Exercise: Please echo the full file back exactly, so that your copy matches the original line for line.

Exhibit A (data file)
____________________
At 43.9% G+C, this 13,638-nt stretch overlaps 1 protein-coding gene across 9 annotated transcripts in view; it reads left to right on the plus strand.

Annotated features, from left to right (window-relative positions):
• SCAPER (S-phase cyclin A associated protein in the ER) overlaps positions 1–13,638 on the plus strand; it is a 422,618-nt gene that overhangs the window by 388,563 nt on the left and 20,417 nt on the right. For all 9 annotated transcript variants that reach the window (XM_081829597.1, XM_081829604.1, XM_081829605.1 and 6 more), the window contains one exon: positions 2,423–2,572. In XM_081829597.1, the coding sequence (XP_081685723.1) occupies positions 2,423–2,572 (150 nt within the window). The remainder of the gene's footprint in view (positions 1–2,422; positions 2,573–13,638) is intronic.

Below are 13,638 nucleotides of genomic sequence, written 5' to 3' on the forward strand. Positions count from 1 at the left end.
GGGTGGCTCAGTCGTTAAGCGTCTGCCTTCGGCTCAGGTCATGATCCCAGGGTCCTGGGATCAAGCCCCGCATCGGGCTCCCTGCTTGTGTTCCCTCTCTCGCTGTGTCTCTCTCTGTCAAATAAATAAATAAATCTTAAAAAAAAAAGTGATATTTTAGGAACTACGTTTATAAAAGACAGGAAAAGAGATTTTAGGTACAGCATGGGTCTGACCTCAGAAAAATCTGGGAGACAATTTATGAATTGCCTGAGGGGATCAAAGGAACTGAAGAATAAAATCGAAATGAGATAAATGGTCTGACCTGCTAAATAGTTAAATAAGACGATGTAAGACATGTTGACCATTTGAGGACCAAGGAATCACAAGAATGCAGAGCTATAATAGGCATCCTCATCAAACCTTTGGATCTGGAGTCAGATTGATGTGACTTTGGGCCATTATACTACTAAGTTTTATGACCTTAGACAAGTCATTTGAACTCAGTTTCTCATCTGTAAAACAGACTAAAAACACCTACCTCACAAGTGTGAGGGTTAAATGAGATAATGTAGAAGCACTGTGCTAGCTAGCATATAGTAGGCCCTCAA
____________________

At 43.9% G+C, this 13,638-nt stretch overlaps 1 protein-coding gene across 9 annotated transcripts in view; it reads left to right on the plus strand.

Annotated features, from left to right (window-relative positions):
• SCAPER (S-phase cyclin A associated protein in the ER) overlaps positions 1–13,638 on the plus strand; it is a 422,618-nt gene that overhangs the window by 388,563 nt on the left and 20,417 nt on the right. For all 9 annotated transcript variants that reach the window (XM_081829597.1, XM_081829604.1, XM_081829605.1 and 6 more), the window contains one exon: positions 2,423–2,572. In XM_081829597.1, the coding sequence (XP_081685723.1) occupies positions 2,423–2,572 (150 nt within the window). The remainder of the gene's footprint in view (positions 1–2,422; positions 2,573–13,638) is intronic.

Below are 13,638 nucleotides of genomic sequence, written 5' to 3' on the forward strand. Positions count from 1 at the left end.
GGGTGGCTCAGTCGTTAAGCGTCTGCCTTCGGCTCAGGTCATGATCCCAGGGTCCTGGGATCAAGCCCCGCATCGGGCTCCCTGCTTGTGTTCCCTCTCTCGCTGTGTCTCTCTCTGTCAAATAAATAAATAAATCTTAAAAAAAAAAGTGATATTTTAGGAACTACGTTTATAAAAGACAGGAAAAGAGATTTTAGGTACAGCATGGGTCTGACCTCAGAAAAATCTGGGAGACAATTTATGAATTGCCTGAGGGGATCAAAGGAACTGAAGAATAAAATCGAAATGAGATAAATGGTCTGACCTGCTAAATAGTTAAATAAGACGATGTAAGACATGTTGACCATTTGAGGACCAAGGAATCACAAGAATGCAGAGCTATAATAGGCATCCTCATCAAACCTTTGGATCTGGAGTCAGATTGATGTGACTTTGGGCCATTATACTACTAAGTTTTATGACCTTAGACAAGTCATTTGAACTCAGTTTCTCATCTGTAAAACAGACTAAAAACACCTACCTCACAAGTGTGAGGGTTAAATGAGATAATGTAGAAGCACTGTGCTAGCTAGCATATAGTAGGCCCTCAA